Writer Hanif Kureishi found early career success with amusingly poignant and politicised rites-of-passage tales – such as The Buddha of Suburbia and My Beautiful Laundrette - which were at the dramatic vanguard of portraying the modern Anglo-Asian experience.
In more recent years, Kureishi has fallen from favour as his work has taken a more apparently self-indulgent turn. The backlash upon publication of his auto-biographical novella Intimacy, in which he clinically detailed his plans to abandon his wife and two children, was savage. Soon after, that was nearly matched by the critical opprobrium heaped on his first play in 15 years, 1999’s Sleep with Me, which covered similar ground.
Five years on, Kureishi is back at Hampstead Theatre for the first time since 1983’s Birds of Passage with another play which, while thankfully there’s no philandering writer in the lead, remains focused on the infidelities and betrayals hidden in urban households.
Thirty-something Jane (a sleek Catherine McCormack), whose much older big-wig film director husband (oops, there’s the glitterati link) has recently died, has come back to the south London high-rise - mildewed walls, curling wallpaper, dusty blinds and garish carpet designed by Patrick Connellan - of her childhood to confront her would-be stepfather, now in his late sixties. Years of therapy have failed to alleviate the pain of sexual abuse at the hands of Cecil (a chirpy but changeable Michael Pennington) so she’s devised a more radical solution to cut the memory of him out of her life.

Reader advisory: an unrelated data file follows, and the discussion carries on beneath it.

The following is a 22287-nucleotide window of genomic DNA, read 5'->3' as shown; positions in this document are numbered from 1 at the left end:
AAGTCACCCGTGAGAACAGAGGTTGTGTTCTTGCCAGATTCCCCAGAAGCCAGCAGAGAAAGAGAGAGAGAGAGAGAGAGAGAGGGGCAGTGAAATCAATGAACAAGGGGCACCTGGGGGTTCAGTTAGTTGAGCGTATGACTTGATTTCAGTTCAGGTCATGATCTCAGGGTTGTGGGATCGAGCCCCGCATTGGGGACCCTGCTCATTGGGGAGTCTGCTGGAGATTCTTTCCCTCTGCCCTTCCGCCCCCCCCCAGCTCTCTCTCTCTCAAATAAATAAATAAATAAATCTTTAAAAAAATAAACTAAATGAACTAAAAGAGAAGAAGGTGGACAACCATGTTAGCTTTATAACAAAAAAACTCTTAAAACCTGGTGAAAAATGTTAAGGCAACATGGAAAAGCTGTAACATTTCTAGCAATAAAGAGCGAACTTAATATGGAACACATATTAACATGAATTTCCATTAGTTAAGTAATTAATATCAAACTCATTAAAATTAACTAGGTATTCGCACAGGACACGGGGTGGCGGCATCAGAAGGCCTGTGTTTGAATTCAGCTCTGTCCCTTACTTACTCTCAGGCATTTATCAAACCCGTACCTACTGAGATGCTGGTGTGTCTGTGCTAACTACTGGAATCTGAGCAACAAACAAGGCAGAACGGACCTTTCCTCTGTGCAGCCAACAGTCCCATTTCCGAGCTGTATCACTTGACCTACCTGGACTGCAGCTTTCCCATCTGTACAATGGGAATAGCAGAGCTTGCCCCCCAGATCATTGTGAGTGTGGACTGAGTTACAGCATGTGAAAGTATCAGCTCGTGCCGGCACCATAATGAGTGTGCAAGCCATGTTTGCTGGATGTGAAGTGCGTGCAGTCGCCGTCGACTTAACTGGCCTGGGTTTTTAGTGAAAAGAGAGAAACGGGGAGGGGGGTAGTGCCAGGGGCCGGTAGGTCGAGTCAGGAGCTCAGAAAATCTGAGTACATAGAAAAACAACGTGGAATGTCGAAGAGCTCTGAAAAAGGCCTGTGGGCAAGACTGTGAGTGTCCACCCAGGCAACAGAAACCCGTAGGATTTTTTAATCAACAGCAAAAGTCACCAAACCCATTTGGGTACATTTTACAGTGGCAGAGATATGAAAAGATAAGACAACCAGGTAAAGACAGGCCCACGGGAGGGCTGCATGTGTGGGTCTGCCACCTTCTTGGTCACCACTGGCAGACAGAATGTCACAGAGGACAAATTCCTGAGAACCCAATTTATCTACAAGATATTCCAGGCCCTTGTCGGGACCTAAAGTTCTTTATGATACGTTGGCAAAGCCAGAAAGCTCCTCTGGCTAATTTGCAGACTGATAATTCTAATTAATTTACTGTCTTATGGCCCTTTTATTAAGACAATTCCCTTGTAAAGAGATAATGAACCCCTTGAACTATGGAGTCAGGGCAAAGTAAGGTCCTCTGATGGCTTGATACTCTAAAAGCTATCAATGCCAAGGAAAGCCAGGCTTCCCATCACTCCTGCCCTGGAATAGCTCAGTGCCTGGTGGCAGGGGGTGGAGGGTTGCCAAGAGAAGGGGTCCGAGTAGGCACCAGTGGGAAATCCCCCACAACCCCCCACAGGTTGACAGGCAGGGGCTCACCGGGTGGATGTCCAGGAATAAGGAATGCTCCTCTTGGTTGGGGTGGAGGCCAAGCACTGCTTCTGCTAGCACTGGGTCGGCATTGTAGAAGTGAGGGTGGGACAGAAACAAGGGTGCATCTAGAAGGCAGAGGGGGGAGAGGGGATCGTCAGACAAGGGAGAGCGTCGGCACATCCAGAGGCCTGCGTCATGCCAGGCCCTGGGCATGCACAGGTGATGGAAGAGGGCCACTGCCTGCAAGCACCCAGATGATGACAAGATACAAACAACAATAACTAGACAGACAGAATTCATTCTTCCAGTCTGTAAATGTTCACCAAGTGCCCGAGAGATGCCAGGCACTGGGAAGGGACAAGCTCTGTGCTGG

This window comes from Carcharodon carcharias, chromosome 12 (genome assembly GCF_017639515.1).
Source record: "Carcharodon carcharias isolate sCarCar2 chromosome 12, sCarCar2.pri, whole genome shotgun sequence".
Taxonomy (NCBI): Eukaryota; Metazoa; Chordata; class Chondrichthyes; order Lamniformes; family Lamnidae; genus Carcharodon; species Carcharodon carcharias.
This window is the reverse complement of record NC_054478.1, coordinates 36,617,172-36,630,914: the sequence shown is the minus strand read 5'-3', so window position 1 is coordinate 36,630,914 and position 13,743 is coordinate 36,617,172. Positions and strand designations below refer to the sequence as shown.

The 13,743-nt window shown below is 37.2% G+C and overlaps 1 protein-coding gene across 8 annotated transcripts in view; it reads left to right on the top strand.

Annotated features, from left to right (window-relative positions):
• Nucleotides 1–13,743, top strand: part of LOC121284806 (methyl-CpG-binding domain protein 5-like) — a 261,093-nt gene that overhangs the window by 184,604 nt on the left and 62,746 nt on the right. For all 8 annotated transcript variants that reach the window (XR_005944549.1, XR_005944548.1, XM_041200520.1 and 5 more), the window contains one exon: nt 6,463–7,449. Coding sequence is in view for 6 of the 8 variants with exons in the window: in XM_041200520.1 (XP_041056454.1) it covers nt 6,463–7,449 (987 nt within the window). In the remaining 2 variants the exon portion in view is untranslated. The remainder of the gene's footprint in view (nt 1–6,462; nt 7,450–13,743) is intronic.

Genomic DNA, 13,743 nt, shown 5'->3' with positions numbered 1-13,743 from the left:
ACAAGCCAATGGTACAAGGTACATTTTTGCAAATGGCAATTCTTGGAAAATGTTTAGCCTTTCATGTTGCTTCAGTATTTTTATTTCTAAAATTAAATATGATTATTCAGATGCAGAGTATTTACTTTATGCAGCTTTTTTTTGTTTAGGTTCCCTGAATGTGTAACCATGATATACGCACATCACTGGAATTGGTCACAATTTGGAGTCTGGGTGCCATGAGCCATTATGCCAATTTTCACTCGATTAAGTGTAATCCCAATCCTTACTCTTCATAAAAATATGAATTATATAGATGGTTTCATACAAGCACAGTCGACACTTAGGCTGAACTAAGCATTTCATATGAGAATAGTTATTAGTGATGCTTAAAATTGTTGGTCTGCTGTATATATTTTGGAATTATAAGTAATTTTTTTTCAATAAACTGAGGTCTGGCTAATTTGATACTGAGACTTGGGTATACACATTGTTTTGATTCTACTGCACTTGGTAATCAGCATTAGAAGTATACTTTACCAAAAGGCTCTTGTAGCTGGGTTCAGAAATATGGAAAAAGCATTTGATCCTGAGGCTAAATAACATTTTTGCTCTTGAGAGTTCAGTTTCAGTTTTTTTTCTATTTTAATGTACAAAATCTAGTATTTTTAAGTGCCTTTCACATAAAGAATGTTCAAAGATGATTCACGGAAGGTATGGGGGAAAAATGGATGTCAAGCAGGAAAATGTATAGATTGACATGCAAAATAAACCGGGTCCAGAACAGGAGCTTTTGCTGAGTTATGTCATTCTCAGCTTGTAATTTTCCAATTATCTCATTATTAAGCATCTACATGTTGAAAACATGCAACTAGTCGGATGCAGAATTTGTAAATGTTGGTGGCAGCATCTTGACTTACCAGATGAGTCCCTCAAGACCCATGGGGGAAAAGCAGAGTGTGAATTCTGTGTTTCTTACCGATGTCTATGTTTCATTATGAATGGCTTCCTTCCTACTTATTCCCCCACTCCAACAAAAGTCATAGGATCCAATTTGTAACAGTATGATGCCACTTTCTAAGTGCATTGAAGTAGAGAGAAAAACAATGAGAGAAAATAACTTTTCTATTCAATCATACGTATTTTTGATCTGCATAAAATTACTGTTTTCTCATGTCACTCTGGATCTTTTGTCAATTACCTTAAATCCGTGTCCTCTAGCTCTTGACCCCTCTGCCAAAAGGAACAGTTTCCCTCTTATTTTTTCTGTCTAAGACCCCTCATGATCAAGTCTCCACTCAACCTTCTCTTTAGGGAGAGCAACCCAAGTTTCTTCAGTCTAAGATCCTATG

When the Night Begins is billed as a psychological thriller in which the lines between victim and aggressor are blurred, but in Anthony Clark’s premiere production, the tension never ratchets up quite enough for real thrills. There’s some waving of a butcher’s knife and a blade, a few tussles, and a strange moment when Pennington’s shirtless Cecil perches on a chair, but as torture and torment goes, it’s all pretty tame stuff.
However, something interesting is happening – or at least, has happened – between these two. With their differing versions of the past and their wary dance of repulsion and attraction, you are left questioning just who has wronged who worse. It’s clearly a complicated relationship and yet, again, unsatisfyingly so, because one of the most interesting complicating factors – Esther, Jane’s mother and Cecil’s long-term lover, now dying of cancer – is never thrown fully into the mix.
Both talk about her a lot – how much did she know? where does her love and loyalty lie? how did her bohemian lifestyle impact their lives? – but, though she’s at the door and on the phone, always close, she never appears. More’s the pity. I can’t help but think how much more effective this slight two-hander might have worked as a three-hander, with meatier confrontations, subtler revelations and greater dramatic tension all round.
- Terri Paddock